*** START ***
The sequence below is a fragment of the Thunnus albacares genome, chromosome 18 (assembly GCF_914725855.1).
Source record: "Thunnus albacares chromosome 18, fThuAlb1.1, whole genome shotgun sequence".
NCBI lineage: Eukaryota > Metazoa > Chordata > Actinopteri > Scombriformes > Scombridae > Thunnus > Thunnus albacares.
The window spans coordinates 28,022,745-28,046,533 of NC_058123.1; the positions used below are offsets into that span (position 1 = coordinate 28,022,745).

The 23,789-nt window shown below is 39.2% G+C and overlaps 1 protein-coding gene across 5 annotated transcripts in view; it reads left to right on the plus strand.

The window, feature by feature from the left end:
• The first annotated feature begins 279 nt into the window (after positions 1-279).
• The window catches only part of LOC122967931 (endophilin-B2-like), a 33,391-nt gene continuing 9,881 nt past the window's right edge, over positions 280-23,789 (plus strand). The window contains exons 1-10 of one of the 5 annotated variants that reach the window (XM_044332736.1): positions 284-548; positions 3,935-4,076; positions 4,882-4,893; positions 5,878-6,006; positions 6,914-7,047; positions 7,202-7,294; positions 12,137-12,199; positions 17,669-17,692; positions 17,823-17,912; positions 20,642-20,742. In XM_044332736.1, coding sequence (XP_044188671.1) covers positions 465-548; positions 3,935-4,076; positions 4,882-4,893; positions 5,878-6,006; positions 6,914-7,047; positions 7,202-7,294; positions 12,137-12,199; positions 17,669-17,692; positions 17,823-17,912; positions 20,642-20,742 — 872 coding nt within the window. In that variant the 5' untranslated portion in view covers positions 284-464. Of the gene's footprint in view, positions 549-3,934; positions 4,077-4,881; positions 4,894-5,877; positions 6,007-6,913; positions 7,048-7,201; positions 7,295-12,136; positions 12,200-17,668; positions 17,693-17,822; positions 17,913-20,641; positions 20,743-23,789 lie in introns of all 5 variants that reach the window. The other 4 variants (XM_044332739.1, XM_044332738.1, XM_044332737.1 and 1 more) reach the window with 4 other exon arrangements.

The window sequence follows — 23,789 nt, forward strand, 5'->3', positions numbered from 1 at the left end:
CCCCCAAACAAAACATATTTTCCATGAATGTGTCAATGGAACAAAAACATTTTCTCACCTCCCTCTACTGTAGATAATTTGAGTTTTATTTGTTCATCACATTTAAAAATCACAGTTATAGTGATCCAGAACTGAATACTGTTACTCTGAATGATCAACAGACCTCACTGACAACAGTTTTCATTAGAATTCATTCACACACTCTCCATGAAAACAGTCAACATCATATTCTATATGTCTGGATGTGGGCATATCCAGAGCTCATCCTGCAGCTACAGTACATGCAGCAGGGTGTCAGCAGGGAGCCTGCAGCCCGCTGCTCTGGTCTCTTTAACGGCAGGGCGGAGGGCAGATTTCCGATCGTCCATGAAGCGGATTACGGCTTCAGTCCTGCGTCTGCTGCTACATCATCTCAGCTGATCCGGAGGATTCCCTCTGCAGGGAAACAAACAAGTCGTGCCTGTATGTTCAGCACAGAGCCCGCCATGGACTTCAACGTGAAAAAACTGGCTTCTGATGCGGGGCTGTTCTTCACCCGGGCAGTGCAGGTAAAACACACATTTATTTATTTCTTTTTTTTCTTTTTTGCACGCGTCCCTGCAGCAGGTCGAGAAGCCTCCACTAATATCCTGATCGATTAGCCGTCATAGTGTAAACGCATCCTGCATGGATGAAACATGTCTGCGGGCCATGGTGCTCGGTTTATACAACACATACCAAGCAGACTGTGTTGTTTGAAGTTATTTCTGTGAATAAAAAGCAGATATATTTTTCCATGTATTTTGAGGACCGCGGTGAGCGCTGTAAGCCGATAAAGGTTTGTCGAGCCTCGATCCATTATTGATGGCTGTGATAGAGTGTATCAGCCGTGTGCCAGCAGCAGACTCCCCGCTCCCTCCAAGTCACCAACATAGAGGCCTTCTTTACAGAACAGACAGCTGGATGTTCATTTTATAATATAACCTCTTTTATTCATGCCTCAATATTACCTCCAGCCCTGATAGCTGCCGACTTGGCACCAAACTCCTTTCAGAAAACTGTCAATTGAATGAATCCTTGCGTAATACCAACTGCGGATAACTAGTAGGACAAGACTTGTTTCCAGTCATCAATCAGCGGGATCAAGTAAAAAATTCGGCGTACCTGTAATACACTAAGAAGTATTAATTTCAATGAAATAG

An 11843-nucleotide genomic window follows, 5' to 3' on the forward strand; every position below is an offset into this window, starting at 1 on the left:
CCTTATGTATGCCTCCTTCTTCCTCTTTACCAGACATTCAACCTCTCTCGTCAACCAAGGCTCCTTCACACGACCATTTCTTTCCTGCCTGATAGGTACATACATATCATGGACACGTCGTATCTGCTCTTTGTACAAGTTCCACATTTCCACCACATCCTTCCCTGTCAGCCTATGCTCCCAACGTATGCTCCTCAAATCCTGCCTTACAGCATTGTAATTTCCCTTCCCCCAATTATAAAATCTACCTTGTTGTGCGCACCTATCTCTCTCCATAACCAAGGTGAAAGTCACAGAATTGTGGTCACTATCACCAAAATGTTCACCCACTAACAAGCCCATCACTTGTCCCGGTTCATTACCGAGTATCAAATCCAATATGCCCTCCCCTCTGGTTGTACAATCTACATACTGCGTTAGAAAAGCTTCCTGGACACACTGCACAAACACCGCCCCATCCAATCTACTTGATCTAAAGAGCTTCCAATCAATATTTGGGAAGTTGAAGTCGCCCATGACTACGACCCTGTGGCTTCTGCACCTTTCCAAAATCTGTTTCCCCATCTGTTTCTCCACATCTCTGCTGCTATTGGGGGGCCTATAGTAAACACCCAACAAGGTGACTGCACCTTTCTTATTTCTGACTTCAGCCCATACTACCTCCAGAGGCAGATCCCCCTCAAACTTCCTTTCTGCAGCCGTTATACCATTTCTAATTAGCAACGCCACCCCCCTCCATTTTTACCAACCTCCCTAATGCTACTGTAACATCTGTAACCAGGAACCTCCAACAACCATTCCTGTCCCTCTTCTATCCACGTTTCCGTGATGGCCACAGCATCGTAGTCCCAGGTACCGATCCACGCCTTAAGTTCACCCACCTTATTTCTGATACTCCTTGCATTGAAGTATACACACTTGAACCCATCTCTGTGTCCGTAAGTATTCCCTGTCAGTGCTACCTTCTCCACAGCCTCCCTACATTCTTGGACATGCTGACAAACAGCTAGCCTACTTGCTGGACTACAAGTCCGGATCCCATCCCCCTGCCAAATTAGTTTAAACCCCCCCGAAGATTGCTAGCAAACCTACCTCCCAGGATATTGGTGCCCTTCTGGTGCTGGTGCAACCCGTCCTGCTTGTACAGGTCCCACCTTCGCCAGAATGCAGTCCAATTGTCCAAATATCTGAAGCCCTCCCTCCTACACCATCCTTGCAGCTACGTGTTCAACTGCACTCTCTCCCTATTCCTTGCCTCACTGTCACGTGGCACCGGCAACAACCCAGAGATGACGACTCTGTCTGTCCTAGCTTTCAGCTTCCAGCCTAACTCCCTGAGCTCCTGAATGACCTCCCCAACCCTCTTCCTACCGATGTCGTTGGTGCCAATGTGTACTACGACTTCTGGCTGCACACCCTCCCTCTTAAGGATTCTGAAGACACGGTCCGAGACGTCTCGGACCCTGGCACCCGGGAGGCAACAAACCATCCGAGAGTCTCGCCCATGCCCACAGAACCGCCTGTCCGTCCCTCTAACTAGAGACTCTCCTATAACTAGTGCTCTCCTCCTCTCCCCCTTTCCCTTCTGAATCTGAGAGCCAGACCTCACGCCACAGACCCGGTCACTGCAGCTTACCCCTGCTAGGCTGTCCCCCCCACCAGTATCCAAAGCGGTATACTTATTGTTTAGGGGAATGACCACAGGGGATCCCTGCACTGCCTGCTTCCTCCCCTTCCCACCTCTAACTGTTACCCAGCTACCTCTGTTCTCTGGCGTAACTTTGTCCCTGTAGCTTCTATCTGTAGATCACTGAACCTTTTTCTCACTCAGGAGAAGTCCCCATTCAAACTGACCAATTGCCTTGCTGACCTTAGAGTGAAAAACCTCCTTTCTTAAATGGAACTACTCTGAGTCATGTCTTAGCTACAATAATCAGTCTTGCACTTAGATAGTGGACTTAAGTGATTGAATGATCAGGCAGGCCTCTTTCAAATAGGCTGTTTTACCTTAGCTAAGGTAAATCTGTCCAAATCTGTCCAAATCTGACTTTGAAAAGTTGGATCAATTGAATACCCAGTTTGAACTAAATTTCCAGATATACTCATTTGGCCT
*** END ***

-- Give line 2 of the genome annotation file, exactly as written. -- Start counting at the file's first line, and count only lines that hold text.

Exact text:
Source record: "Thunnus albacares chromosome 18, fThuAlb1.1, whole genome shotgun sequence".